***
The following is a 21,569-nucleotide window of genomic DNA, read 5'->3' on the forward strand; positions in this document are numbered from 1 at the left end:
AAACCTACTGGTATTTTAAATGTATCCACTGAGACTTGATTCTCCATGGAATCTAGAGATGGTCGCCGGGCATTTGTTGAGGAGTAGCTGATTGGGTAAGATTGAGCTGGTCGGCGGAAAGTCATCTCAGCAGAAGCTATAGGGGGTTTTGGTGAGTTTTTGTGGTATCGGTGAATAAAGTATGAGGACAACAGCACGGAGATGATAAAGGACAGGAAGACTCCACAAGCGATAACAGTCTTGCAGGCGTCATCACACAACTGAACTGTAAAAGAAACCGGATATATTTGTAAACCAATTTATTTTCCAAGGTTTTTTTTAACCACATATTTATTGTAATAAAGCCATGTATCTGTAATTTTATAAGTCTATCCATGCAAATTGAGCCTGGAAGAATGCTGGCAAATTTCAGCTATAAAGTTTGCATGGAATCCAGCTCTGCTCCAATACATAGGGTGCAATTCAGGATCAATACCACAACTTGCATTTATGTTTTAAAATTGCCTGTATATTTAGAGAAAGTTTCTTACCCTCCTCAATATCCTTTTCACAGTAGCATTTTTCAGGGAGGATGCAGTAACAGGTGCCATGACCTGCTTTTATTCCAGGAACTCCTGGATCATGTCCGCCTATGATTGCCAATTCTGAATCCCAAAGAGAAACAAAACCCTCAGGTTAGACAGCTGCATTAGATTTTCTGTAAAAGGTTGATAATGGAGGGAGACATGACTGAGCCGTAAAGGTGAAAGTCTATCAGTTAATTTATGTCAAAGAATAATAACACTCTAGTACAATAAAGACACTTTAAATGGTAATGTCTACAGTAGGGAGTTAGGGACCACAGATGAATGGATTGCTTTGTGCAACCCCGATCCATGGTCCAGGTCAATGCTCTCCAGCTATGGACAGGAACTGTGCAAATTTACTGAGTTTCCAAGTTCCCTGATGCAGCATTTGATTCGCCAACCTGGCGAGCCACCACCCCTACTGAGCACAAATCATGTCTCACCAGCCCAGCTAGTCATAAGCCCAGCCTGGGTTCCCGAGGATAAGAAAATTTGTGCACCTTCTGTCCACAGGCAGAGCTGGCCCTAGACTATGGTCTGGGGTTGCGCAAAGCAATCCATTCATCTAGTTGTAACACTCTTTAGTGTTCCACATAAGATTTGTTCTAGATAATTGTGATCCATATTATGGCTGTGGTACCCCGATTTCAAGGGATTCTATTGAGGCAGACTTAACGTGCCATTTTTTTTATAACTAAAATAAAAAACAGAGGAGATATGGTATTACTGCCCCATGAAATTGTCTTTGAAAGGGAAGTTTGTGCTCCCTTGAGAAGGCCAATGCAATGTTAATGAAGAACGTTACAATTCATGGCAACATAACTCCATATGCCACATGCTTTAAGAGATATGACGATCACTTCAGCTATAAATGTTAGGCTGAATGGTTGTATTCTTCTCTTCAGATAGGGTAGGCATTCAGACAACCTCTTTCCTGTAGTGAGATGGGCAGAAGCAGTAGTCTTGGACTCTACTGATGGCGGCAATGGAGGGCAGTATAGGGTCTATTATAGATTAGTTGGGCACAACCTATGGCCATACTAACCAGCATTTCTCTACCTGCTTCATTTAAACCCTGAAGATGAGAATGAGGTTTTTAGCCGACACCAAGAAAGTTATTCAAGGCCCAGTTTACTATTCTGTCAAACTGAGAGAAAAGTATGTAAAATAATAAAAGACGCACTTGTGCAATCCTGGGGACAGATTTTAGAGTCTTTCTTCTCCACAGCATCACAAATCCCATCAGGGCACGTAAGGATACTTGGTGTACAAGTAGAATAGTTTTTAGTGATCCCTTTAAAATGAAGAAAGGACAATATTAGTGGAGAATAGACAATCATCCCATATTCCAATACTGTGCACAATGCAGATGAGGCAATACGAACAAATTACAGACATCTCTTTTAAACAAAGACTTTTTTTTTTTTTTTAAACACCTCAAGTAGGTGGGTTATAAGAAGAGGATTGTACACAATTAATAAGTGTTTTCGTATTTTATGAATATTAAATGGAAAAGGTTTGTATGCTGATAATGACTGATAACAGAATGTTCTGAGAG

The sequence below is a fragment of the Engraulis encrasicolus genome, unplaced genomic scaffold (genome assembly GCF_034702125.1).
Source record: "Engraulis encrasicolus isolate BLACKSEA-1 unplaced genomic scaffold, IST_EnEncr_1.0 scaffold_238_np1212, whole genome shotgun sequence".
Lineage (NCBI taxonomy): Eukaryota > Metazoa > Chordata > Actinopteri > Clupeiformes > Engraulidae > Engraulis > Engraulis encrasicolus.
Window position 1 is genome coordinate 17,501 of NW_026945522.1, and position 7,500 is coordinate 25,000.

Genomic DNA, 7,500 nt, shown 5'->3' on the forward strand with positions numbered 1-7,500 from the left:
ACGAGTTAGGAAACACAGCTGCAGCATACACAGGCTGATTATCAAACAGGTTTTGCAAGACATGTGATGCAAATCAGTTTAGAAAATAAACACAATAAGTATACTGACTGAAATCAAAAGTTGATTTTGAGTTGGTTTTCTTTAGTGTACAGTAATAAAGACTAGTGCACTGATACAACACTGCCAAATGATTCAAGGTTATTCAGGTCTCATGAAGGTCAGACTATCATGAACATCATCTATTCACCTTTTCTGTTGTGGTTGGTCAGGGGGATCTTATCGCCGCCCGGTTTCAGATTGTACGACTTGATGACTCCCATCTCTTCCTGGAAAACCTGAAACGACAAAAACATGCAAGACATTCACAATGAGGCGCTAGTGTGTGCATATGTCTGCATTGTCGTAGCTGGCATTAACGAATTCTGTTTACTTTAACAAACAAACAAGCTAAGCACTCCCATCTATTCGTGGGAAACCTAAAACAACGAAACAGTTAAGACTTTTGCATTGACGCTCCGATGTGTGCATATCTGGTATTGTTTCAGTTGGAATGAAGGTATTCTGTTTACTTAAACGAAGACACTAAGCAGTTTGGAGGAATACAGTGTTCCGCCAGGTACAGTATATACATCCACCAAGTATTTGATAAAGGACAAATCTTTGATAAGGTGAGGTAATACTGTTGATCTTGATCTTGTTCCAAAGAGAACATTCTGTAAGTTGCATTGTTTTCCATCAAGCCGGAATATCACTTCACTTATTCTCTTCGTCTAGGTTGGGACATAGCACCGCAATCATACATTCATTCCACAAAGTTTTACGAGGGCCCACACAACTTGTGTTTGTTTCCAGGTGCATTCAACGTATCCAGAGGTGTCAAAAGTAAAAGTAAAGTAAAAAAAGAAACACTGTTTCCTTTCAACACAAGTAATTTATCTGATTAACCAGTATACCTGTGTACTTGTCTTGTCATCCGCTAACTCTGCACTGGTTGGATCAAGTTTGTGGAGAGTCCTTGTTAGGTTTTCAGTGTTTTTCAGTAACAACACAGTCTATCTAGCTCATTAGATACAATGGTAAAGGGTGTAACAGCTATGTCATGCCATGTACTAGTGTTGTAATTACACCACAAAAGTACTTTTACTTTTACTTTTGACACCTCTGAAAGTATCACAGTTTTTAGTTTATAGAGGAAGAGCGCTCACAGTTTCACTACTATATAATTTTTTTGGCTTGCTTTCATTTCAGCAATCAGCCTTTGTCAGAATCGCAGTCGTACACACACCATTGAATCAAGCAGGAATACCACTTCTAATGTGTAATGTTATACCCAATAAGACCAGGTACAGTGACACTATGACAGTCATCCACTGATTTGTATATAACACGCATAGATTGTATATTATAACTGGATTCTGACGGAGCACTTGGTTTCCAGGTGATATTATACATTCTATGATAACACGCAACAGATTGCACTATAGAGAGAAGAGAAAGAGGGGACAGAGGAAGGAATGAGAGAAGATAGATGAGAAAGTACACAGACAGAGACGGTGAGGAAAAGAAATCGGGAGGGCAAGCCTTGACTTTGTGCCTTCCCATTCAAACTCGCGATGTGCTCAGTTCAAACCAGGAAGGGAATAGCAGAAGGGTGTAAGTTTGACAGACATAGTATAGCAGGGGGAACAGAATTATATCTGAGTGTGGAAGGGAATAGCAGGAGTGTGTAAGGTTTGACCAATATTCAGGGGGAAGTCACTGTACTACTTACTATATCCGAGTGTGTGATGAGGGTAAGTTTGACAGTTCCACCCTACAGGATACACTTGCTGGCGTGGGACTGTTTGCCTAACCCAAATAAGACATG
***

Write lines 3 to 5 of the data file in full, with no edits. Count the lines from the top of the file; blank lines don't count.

The sequence below is a fragment of the Engraulis encrasicolus genome, unplaced genomic scaffold (genome assembly GCF_034702125.1).
Source record: "Engraulis encrasicolus isolate BLACKSEA-1 unplaced genomic scaffold, IST_EnEncr_1.0 scaffold_238_np1212, whole genome shotgun sequence".
Lineage (NCBI taxonomy): Eukaryota > Metazoa > Chordata > Actinopteri > Clupeiformes > Engraulidae > Engraulis > Engraulis encrasicolus.